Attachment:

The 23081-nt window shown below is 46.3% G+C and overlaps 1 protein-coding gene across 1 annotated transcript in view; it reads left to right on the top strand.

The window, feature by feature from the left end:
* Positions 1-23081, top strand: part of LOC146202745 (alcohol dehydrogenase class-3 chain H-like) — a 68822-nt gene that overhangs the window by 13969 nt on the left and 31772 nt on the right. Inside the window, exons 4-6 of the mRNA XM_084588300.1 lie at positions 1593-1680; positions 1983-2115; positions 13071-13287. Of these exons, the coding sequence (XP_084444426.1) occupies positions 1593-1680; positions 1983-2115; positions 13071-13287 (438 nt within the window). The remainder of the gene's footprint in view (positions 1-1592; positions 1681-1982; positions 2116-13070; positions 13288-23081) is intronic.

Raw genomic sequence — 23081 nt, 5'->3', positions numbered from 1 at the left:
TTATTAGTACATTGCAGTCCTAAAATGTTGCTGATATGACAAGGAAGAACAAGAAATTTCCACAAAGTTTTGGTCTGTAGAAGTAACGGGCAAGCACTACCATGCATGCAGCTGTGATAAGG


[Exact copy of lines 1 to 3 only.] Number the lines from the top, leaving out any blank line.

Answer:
The 23081-nt window shown below is 46.3% G+C and overlaps 1 protein-coding gene across 1 annotated transcript in view; it reads left to right on the top strand.

The window, feature by feature from the left end:
* Positions 1-23081, top strand: part of LOC146202745 (alcohol dehydrogenase class-3 chain H-like) — a 68822-nt gene that overhangs the window by 13969 nt on the left and 31772 nt on the right. Inside the window, exons 4-6 of the mRNA XM_084588300.1 lie at positions 1593-1680; positions 1983-2115; positions 13071-13287. Of these exons, the coding sequence (XP_084444426.1) occupies positions 1593-1680; positions 1983-2115; positions 13071-13287 (438 nt within the window). The remainder of the gene's footprint in view (positions 1-1592; positions 1681-1982; positions 2116-13070; positions 13288-23081) is intronic.